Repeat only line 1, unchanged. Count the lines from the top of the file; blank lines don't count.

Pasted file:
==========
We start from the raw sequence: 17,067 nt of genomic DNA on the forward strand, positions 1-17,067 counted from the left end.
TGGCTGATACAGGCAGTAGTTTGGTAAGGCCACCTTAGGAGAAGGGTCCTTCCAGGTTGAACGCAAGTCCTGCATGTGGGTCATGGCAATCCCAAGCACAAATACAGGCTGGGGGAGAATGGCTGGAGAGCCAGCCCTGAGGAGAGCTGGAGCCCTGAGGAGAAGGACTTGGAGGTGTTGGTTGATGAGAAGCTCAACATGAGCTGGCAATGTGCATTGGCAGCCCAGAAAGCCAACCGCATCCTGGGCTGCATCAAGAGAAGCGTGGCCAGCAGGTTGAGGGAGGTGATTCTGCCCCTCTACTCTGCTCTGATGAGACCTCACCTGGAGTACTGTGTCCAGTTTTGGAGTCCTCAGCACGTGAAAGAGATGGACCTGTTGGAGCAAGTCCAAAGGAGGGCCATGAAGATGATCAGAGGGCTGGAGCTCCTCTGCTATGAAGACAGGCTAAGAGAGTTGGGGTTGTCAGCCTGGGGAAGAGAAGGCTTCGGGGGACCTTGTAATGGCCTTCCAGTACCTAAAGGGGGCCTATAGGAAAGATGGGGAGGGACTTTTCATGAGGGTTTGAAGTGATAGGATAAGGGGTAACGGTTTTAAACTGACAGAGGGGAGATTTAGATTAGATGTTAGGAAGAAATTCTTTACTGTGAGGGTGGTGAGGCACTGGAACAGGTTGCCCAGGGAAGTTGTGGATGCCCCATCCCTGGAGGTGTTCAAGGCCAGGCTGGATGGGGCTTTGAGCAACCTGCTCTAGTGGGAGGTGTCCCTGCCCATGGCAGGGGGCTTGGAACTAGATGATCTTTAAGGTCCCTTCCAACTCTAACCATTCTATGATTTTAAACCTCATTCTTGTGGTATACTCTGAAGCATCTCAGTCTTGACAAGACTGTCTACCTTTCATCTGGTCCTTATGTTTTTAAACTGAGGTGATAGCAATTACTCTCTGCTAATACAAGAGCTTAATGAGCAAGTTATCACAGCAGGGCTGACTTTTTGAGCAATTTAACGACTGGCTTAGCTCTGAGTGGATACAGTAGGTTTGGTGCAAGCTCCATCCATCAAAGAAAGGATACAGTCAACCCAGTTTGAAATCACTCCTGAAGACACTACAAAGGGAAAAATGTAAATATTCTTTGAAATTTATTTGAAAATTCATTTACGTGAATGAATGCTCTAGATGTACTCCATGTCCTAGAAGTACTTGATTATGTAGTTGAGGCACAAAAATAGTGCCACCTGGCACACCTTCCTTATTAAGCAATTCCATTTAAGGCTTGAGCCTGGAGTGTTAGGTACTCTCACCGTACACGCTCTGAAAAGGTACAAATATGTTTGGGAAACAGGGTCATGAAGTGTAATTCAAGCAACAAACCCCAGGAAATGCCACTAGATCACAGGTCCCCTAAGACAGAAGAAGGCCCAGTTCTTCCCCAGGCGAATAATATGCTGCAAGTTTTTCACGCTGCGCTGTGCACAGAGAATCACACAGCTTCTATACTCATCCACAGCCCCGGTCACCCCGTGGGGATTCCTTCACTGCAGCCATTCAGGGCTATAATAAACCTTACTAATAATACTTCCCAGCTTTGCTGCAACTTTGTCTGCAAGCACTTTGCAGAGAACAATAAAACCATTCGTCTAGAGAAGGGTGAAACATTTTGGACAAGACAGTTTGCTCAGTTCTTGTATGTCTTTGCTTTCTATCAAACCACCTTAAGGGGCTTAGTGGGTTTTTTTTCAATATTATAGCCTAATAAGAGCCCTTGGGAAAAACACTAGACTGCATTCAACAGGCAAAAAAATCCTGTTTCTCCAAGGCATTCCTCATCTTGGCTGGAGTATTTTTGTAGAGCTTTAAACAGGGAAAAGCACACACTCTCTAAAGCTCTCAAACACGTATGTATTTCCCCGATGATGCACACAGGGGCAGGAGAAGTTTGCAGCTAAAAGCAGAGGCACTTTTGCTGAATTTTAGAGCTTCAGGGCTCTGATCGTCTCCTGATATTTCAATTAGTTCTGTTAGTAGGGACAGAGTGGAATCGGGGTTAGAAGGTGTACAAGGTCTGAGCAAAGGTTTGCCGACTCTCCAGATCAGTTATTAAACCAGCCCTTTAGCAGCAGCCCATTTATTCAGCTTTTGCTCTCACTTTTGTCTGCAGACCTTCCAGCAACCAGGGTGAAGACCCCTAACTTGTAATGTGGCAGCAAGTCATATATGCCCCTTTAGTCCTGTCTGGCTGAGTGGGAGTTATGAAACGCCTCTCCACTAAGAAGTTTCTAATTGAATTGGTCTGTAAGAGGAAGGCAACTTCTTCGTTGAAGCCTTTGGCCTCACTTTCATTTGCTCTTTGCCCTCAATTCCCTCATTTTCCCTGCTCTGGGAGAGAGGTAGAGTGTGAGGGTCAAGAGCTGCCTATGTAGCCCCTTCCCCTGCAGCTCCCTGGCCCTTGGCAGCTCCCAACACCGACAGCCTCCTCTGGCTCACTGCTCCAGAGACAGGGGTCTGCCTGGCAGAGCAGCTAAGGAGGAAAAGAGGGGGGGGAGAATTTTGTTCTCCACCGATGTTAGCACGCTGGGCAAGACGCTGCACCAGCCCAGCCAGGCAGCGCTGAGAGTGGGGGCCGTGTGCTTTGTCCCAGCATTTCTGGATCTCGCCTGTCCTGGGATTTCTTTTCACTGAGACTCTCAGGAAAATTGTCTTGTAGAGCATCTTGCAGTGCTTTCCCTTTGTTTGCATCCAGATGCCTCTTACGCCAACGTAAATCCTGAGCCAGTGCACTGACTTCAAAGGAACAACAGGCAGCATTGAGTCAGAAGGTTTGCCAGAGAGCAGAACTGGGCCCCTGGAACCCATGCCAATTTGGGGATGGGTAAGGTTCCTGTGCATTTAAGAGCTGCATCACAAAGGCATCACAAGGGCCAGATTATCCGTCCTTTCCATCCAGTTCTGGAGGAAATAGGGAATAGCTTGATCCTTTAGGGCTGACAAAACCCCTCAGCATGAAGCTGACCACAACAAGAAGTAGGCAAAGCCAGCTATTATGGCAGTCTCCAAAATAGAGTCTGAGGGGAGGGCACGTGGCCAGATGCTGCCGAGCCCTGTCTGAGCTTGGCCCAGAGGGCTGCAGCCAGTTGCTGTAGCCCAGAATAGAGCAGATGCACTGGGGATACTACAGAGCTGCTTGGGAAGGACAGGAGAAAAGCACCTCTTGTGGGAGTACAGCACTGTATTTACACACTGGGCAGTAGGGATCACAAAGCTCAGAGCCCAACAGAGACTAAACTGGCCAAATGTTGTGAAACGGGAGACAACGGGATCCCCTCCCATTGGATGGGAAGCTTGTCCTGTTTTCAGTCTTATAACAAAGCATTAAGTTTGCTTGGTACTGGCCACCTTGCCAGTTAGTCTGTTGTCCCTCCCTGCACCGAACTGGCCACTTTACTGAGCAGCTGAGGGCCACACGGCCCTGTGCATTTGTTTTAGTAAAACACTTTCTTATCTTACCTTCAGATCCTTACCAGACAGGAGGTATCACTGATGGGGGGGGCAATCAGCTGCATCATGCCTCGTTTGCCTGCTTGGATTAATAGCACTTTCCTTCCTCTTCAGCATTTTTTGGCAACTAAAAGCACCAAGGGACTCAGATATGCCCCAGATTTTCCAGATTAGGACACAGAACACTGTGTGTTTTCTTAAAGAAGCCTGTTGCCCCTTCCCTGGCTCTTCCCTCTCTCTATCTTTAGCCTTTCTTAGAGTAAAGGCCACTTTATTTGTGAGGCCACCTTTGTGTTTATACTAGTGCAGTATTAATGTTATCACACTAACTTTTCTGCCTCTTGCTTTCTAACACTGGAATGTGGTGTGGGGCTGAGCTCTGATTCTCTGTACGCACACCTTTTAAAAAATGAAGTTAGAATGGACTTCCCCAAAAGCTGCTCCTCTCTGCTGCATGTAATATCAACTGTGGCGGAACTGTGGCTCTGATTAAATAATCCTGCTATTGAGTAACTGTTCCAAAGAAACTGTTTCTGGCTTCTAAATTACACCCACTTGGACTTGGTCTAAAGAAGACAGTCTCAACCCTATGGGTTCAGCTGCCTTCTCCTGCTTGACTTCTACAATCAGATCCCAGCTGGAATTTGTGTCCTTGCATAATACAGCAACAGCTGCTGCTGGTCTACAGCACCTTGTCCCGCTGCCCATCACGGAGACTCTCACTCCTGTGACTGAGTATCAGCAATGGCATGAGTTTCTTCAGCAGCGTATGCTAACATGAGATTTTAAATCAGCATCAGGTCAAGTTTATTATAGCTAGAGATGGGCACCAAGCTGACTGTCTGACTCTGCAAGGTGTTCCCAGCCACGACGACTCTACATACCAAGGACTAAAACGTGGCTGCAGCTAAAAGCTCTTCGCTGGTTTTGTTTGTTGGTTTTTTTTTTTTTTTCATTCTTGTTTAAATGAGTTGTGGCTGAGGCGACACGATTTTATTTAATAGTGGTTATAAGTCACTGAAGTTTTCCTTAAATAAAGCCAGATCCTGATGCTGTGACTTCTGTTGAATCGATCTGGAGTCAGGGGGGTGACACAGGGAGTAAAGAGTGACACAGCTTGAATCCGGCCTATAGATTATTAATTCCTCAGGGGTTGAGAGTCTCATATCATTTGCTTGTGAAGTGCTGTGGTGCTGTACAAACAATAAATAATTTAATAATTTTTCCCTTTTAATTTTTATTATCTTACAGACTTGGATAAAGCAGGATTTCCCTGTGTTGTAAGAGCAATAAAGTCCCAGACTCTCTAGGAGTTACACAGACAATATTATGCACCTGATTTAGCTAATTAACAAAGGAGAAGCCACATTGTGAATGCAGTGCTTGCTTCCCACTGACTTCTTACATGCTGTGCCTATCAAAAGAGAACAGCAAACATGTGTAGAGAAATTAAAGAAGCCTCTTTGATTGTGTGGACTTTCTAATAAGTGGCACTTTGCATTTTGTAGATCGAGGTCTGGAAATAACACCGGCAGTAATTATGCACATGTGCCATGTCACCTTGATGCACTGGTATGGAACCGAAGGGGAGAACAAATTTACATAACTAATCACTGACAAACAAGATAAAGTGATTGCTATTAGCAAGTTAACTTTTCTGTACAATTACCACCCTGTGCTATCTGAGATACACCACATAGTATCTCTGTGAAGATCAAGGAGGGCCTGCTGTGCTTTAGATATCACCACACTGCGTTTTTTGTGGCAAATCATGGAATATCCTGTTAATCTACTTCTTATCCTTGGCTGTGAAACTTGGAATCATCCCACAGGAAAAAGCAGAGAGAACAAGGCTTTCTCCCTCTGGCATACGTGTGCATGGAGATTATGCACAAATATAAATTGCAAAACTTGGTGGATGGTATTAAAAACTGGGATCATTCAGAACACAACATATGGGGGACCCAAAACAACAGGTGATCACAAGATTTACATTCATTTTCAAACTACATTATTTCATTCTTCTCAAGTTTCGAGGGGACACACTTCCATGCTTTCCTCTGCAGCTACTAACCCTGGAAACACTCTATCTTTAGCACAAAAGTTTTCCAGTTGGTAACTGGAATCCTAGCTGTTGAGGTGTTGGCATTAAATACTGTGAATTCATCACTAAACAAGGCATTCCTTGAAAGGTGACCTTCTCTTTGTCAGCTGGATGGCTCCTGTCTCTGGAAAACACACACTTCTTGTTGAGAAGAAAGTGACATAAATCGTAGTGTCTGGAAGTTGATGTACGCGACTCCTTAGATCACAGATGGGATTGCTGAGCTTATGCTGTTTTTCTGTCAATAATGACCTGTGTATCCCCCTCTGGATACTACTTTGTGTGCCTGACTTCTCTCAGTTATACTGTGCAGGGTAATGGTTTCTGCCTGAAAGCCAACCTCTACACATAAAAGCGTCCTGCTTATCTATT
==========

We start from the raw sequence: 17,067 nt of genomic DNA on the forward strand, positions 1-17,067 counted from the left end.